In practical terms, this asymmetry of capability provides a strong incentive for any adversary to find asymmetrical approaches to offset U.S. capabilities, even if those approaches strain or violate established ethical principles of military conduct. The Iraqis and the Serbs (examples of such lesser powers under attack) have illustrated the consequences of this asymmetry in their use of human shields (their own citizens, captured civilians of the attacking and allied powers, or prisoners of war), deliberate collocation of military and civilian objects (fighter aircraft parked next to mosques, schools, and hospitals), and perhaps dual-use of factories for production of baby formula and chemical weapons (although these cases are less certain).
It is hard to say what exactly follows from these points regarding the status and future of military ethics. It is ironic that weapons developed precisely to return air power to scrupulous respect for the ethical principle of discrimination have the unforeseen and unintended consequence of contributing to undermining the shared respect for those very principles on the part of adversaries. What is clear is the difficulty of predicting non-linear relationships between developments in military technology and the law and practices of military ethics.
The more general point about the relation of technology and military ethics concerns not a single technology and its implications, but rather the aggregate effect of the overwhelming technological superiority of the United States and, to a much lesser degree, its allies in the whole panoply of military technologies. Taken together, they provide the tools for those militaries to intervene effectively and widely against less technically advanced powers—at least powers whose militaries are conventionally structured. The example of Vietnam and other guerilla wars suggest that some kinds of asymmetry are relatively immune to high-technology capabilities developed to date, although there too, improved sensor and surveillance technologies offer advantages for land forces as well.
The jus ad bellum requirement of just cause has, during the twentieth century come to be restricted to defense against the aggression of others. However, since World War II, a body of human rights law (starting with the Genocide Convention) has begun to sketch out a parallel body of international law that gives less weight to national sovereignty and suggests that the rights of human individuals and groups might provide a basis for legitimate intervention if the state failed to properly protect those rights. Kosovo provided a possible model for the future when the technologically superior powers intervened with relative impunity to protect human rights.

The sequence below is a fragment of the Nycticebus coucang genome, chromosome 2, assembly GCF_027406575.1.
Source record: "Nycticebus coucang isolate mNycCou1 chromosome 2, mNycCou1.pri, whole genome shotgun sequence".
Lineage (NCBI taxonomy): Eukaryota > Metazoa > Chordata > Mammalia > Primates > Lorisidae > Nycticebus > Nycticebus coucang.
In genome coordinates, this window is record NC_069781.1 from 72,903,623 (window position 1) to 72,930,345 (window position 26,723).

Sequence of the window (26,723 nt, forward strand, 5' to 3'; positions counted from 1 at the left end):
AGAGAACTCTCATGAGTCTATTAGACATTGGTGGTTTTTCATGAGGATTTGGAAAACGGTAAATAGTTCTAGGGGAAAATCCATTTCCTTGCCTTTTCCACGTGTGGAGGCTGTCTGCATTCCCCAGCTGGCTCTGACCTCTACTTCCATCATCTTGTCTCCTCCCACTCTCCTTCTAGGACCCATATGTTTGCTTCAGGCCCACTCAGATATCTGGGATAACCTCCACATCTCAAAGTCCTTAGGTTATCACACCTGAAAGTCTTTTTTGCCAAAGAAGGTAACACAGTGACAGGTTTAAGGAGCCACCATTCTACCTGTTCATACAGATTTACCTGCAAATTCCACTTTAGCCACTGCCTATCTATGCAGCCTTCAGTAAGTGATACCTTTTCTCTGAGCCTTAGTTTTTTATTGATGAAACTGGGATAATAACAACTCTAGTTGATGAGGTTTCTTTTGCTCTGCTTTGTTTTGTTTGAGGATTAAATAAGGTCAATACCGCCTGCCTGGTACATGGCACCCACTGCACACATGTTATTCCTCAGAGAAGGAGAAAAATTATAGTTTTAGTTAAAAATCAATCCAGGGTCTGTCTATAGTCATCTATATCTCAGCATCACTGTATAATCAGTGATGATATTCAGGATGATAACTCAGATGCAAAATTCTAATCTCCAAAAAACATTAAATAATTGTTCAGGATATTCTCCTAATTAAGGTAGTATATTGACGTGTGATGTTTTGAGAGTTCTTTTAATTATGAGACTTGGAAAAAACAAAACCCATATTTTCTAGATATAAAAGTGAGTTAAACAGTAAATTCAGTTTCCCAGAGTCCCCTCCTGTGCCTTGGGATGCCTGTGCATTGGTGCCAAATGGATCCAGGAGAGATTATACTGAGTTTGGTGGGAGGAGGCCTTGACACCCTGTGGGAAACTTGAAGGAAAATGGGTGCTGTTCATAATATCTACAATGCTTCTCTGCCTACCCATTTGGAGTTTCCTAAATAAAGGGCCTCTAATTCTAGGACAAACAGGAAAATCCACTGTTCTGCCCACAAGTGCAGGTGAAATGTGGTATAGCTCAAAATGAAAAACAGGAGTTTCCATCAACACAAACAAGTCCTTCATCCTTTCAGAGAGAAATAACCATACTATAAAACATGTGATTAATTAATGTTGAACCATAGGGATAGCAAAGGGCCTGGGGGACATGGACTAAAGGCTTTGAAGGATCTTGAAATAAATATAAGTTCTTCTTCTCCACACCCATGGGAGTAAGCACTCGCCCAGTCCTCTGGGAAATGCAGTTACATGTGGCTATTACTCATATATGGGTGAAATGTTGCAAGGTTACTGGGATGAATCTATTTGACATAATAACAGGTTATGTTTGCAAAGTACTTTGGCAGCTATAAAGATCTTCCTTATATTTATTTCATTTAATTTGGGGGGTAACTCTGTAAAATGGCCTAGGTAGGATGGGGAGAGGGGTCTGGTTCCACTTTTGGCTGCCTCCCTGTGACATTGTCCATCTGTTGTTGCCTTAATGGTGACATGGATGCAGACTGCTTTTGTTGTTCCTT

But the existence of the capability also suggests a danger: The superior powers may no longer be constrained by the risks to their own forces and may use their unmatchable technologically-based military power in ways that destabilize rather than stabilize the international system. At its roots, the relatively stable system of mutually respected military ethics developed among the European powers worked, insofar as it did, because powers felt that respecting the rules of military ethics still made it possible to have a fair fight. This asymmetry of capability may make it possible for the technologically superior to operate in bello in ways that adhere to the rules of discrimination and proportionality, but within a wider frame ad bellum of excessive interventionism.
The Historical Development of Military Ethics
In almost every culture, the warrior class develops some internal sense of appropriate military behavior. While it would be wrong to suggest that the rules are equivalent, the need warriors have to distinguish honorable from dishonorable conduct in war seems nearly if not completely universal.
The specific version of military ethics that evolved into the ostensibly universal principles embodied in the Hague and Geneva Conventions has specific roots. These principles may be traced back to ancient Roman thought and practice, as mediated through history by the European Christian Church and its secularized successors.